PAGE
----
Stage Door Review 2022

Le Club des éphémères

Saturday, April 2, 2022


by Alain  Doom, directed by Dillon Orr

Le Théâtre du Nouvel-Ontario & Le Théâtre français de Toronto, Berkeley Street Theatre, Toronto

March 30-April 9, 2022;

Salle Trisac, Collège Boréal, Sudbury

April 20-23, 2022

“Si tu ne me regardes, je n’existe pas”

Le Théâtre français de Toronto is currently presenting the Toronto premiere of Le Club des éphémères by Alain Doom. The play had its world premiere at Le Théâtre du Nouvel-Ontario in Sudbury in March 2020 and, as a coproduction with TfT, was to have transferred to Toronto, but Covid struck and the theatres closed in Ontario after only four performances in Sudbury.

TfT regulars will remember seeing Doom (pronounced like “dôme” in French) as a moody Arnolphe in TfT’s L’École des femmes in 2011. But Doom, besides being an accomplished actor and director, is also a playwright and, on the evidence of Éphémères, one who demands our attention.

The premise of Le Club des éphémères is that the five female residents of a retirement home learn that a young male filmmaker is travelling to Nipissing, Ontario, to interview them about the annual plague of shadflies that descends on the town every year. Shadflies are better known as mayflies outside Northern Ontario and are proverbial in world literature for their shortness of life. In the play the five women refer to the shadflies both by their local English name and by their French name éphémères.

For those unfamiliar with the creatures, the most common shadflies in Northern Ontario live as larvae in the bottom of lakes for about two years. When the water temperature reaches about 20º C., the shadflies emerge as adults. Their order is called Ephemeroptera because the adults live for only one or two days. Their sole purpose is to mate. They don’t even have fully formed mouths for eating. Once they mate, the females lay their eggs on the water and die and the males fly off and die on land, covering all surfaces with their millions of corpses. The simultaneous emergence of all adult shadflies in a particular location is a strategy to minimize predation. North Bay is especially known for its annual infestation of the insects.

The five women pass on this information in the course of the play, but they are more preoccupied with another event that occurred in Corbeil just outside of North Bay. In 1934 this is where the Dionne quintuplets were born, another example of simultaneous emergence one might say. In this case, they were the first quintuplets known to have survived their infancy and still the only known identical quintuplets to have survived into adulthood.

Stating that it wanted to protect the five girls, the province of Ontario made the quints wards of the province and then proceeded to turn them into a tourist attraction for the next nine years. At its height seeing the Dionne quintuplets in their specially built exhibition room drew more tourists than did Niagara Falls. The province returned the quints, when they turned 18, to their unloving parents. The original family homestead was turned into a museum, but their fame waned as other quintuplets and sextuplets were born around the world. The museum was slated for demolition in 2016 before the citizens North Bay demanded it be preserved as historically important.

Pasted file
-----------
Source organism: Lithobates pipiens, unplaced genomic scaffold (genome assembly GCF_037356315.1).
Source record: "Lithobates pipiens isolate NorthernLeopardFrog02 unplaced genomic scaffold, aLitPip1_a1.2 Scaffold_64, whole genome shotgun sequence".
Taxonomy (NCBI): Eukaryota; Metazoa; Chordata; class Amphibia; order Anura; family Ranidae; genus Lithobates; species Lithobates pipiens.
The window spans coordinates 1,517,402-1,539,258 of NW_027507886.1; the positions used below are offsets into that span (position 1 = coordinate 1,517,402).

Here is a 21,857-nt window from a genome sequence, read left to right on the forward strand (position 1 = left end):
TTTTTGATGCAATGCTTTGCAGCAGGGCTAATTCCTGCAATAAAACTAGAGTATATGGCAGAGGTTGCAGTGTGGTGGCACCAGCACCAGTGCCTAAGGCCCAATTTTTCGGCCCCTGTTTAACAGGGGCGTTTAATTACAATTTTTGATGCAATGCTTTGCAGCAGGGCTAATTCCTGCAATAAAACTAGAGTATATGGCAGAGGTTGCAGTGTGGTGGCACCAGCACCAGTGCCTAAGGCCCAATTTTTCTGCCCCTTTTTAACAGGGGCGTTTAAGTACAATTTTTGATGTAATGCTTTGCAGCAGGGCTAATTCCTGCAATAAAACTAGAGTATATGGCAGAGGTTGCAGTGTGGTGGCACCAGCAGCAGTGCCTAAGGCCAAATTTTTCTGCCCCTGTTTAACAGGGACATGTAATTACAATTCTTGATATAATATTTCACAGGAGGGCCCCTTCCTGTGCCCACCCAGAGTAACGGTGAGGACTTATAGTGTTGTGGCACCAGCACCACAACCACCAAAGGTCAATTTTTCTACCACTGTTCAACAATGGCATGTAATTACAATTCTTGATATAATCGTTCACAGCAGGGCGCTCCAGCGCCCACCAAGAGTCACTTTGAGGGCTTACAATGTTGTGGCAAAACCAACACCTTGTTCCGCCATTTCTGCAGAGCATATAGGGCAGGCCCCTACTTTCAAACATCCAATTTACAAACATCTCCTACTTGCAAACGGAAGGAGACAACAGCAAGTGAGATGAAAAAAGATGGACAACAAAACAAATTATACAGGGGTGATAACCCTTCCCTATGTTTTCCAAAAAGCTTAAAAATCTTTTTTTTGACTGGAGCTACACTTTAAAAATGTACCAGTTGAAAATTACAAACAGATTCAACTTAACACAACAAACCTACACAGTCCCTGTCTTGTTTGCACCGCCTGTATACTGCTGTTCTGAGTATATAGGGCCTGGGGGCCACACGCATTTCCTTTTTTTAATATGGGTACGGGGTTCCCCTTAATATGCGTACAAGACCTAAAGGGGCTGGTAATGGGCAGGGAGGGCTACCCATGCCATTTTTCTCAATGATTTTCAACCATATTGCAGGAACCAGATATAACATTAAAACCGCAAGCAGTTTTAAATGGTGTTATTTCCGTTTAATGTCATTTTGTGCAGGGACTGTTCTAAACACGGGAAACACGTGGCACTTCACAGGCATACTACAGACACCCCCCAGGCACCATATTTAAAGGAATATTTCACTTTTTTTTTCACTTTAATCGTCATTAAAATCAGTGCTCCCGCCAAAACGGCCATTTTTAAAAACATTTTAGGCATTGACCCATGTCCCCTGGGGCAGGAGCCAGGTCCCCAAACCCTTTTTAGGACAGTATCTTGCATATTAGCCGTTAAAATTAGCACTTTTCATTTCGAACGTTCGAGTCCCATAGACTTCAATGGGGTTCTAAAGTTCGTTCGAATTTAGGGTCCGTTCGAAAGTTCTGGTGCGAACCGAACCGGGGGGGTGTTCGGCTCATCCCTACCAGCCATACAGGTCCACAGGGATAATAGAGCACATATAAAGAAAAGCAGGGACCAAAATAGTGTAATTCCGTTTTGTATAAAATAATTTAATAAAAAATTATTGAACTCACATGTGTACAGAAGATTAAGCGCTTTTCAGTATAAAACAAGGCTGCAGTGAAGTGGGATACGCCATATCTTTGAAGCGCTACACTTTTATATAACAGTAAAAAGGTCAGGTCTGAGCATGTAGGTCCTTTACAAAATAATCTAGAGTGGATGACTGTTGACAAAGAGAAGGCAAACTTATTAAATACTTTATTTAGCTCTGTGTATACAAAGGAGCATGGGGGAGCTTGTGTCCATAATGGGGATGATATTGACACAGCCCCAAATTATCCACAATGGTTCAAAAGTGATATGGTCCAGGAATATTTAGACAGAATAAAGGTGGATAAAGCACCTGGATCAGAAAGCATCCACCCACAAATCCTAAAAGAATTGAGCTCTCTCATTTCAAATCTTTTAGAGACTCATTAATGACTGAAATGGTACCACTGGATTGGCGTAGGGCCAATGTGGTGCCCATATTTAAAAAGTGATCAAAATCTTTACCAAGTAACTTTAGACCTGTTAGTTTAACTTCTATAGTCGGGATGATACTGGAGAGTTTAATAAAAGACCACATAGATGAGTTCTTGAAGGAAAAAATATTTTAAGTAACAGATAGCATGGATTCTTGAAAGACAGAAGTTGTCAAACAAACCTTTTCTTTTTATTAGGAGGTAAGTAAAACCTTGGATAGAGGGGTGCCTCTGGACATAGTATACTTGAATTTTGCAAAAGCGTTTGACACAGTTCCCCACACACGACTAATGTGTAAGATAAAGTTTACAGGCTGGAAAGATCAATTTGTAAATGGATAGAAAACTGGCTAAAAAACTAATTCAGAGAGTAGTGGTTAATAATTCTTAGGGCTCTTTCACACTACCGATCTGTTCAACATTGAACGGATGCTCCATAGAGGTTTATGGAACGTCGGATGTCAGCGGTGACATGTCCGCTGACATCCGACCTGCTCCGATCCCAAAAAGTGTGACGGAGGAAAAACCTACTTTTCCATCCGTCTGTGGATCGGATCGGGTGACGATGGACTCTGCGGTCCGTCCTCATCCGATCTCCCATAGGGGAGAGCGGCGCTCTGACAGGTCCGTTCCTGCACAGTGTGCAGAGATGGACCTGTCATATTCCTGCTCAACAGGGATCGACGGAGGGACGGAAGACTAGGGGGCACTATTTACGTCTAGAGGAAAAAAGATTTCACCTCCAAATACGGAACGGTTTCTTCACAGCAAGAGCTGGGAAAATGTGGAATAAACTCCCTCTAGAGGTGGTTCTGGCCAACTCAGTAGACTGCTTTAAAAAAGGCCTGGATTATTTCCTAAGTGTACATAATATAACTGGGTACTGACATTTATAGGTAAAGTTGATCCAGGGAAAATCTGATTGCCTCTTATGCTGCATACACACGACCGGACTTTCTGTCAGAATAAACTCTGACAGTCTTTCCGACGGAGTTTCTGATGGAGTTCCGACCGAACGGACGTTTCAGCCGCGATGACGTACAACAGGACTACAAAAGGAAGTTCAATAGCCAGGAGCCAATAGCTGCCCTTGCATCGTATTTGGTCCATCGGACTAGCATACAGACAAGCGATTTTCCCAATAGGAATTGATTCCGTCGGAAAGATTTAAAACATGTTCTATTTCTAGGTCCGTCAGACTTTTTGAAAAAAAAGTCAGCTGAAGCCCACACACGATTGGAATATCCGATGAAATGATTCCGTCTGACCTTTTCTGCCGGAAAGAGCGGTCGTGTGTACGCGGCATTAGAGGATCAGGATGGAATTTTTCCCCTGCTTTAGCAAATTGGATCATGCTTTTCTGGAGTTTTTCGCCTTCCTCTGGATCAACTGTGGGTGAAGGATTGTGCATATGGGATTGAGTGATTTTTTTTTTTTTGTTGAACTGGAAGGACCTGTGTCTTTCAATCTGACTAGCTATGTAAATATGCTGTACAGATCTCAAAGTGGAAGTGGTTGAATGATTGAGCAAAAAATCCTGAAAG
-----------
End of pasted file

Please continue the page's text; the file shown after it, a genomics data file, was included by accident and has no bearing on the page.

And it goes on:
In Le Club des éphémères the five women who are scheduled to be interviewed about shadflies are also in the midst of rehearsing a play about the quintuplets. Not only that, but the five women are each named after one of the quints – Cécile (Esther Beauchemin), Annette (Hélène Dallaire), Émilie (Marie-Hélène Fontaine) Yvonne (Geneviève Langlois) and Marie (Diane Losier). As one of the women says of the quints, “Les jumelles sont notre miroir”.

Doom forces us to view the five characters of the play through two sets of images related to ephemerality – the short life of the shadflies and the short-lived fame of the Dionnes. To achieve this Doom’s play involves so many coincidences that it is better to view the work as a symbolic meditation on impermanence than to try to view it in a realist mode.

In fact, the very structure of the play calls attention to its own artifice. Scenes switch from the audition pieces of each of the five to be in the play, biographical monologues in which each details some form of abuse from a man, information from all five about the habits of the shadflies and choral declamations from the group’s play-within-a-play about the Dionnes.

Marie acts as the director of the group’s play and, feeling she has the most stage experience, coaches the others in how to act for the camera. She tells the others to speak their lines directly to the camera as of it were a potted plant. People entering the Berkeley Street Theatre Upstairs should note that there actually is a potted plant in the middle of the back row. This visual joke serves to undermine the realism of the play. Costume designer Melanie McNeill has all five women wear Shirley Temple wigs with hanging ringlets, imitating the popular hairstyle the Dionnes wore. The women’s wigs are identical in style but not identical in colour as if to undermine the women’s attempts to impersonate the Dionnes.

What Doom constructs from all these images and all these far-fetched coincidences is a postmodern meditation on the transience of life and art. Retirement homes, unfortunately, have become a modern cliché for a place where people discarded by society wait for death. Doom does all he can to counter this view by showing how active and lively his five seniors are, how excited they are to be part of a film, how serious they are about putting on a play. Nevertheless, he can’t avoid showing that the thought of death underlies all this activity.